Watch out for the house of cardsPublished 10:43pm Thursday, February 14, 2013
By Roger Leonard
Within the department that I lead, I teach and practice using forethought and strategic planning in everything we do. I have learned that strategy allows the management of the future, by anticipating outcomes with fact and thought.
Unfortunately this is a lost or extinct art in Suffolk government.
For perhaps the most telling example of the city’s lack of strategic forethought, one has only to look at how poorly it managed the trash and recycling deal. Once the new pickup fees were instituted, what happened to all the money in the budget that used to pay for trash pickup?
Then there is the utter failure of any strategies related to how the process for re-districting was done. Why was the city manager tasked with leading this most political function? It seemed doomed from the start, and to top it all off, administrators pursued a strategy that concentrated on only one map?
Then we come to the implosion of the Suffolk municipal IT department, under the oversight of the city manager. Why was no strategy employed to resolve known problems? Was there really any understanding of this failure, right under the nose of the city manager, before the consultant provided its explosive condemnation?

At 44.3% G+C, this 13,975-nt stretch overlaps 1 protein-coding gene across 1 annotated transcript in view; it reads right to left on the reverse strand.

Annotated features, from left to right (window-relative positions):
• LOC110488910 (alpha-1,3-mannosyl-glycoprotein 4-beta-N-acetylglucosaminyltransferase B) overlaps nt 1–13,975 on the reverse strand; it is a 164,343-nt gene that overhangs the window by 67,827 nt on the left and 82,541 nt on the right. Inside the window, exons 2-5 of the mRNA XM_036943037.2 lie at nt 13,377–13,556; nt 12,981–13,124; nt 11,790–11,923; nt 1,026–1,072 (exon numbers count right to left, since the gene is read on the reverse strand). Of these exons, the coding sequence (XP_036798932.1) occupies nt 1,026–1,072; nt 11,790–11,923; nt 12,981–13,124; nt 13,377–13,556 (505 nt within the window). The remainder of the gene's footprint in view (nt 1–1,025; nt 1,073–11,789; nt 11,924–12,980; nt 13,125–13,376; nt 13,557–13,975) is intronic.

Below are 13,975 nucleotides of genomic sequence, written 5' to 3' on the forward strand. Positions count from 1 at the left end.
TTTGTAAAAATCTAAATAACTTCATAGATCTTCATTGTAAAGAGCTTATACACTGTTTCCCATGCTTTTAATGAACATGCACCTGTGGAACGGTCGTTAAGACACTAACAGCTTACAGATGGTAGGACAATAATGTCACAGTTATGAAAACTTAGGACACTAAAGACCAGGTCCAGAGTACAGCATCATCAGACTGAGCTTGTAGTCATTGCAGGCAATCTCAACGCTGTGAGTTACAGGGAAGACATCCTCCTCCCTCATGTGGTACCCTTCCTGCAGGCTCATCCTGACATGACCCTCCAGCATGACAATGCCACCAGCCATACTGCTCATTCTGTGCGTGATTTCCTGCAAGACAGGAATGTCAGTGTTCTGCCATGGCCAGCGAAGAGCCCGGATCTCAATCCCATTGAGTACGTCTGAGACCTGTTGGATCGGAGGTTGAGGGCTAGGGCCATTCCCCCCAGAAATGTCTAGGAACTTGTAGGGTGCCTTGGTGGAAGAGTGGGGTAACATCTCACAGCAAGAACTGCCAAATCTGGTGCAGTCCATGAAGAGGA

As we move on to the next example, we arrive at one that touches us all: the city assessor and the assessment of our homes and property. While I have always had great service from the assessors past and present, this department is also in crisis.
Even though the city manager does not hire or fire the assessor, the operations of that department fall under the city manager’s budget, and one would think that she would have an eye on what is happening. But there appears to be no strategy for that, either.
So we wheel from crisis to crisis.
Now we have a huge crisis with the possible over-assessment of an unknown number of Suffolk properties that could result in some form of litigation or court-ordered, mediated reduction in value, to reflect the real market value of our property and resulting taxes.
As a senior federal manager in real estate, I have found the failure of home prices to fall in Suffolk during the recession to be suspicious, to say the least.
If there are a significant number of over-assessed properties in the Suffolk portfolio, there could be a significant loss of expected revenue flowing into planned city spending in the future. The miracle of financial performance these last few years — which is so often spoken to by our mayor and city council and also underpins the city manager’s supposed performance and recent pay raise — could be an illusion or worse. What strategies might we see employed to resolve this mess — higher tax rates?
These issues clearly show the financial miracle our city manager claims as her legacy in running Suffolk is really a house of cards.
The financial condition of the city has always been based on property taxes as the engine that drives municipal spending and finance. What happens when the City has to drop assessments to real values and discontinue the ingrained practice of over-assessing and overtaxing?
Roger Leonard is from Suffolk. Email him at firstname.lastname@example.org.